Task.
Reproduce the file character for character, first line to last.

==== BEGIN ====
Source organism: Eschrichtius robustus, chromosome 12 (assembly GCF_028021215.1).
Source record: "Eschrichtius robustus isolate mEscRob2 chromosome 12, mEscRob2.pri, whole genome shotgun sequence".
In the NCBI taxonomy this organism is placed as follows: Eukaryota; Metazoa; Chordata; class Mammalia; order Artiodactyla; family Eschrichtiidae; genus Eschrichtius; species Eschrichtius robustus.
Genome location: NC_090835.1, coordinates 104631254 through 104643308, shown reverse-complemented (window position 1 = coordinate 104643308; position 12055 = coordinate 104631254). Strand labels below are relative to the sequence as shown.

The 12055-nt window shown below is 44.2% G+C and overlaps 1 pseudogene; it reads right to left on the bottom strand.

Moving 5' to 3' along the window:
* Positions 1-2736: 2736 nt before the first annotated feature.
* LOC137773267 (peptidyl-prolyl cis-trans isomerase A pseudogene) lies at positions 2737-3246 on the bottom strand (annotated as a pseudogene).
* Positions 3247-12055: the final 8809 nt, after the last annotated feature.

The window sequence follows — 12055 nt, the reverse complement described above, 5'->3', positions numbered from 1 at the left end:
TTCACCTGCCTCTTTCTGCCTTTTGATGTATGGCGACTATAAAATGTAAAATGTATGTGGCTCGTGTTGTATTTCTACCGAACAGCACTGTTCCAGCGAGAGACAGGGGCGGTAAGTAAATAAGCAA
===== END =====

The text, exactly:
Source organism: Eschrichtius robustus, chromosome 12 (assembly GCF_028021215.1).
Source record: "Eschrichtius robustus isolate mEscRob2 chromosome 12, mEscRob2.pri, whole genome shotgun sequence".
In the NCBI taxonomy this organism is placed as follows: Eukaryota; Metazoa; Chordata; class Mammalia; order Artiodactyla; family Eschrichtiidae; genus Eschrichtius; species Eschrichtius robustus.
Genome location: NC_090835.1, coordinates 104631254 through 104643308, shown reverse-complemented (window position 1 = coordinate 104643308; position 12055 = coordinate 104631254). Strand labels below are relative to the sequence as shown.

The 12055-nt window shown below is 44.2% G+C and overlaps 1 pseudogene; it reads right to left on the bottom strand.

Moving 5' to 3' along the window:
* Positions 1-2736: 2736 nt before the first annotated feature.
* LOC137773267 (peptidyl-prolyl cis-trans isomerase A pseudogene) lies at positions 2737-3246 on the bottom strand (annotated as a pseudogene).
* Positions 3247-12055: the final 8809 nt, after the last annotated feature.

The window sequence follows — 12055 nt, the reverse complement described above, 5'->3', positions numbered from 1 at the left end:
TTCACCTGCCTCTTTCTGCCTTTTGATGTATGGCGACTATAAAATGTAAAATGTATGTGGCTCGTGTTGTATTTCTACCGAACAGCACTGTTCCAGCGAGAGACAGGGGCGGTAAGTAAATAAGCAA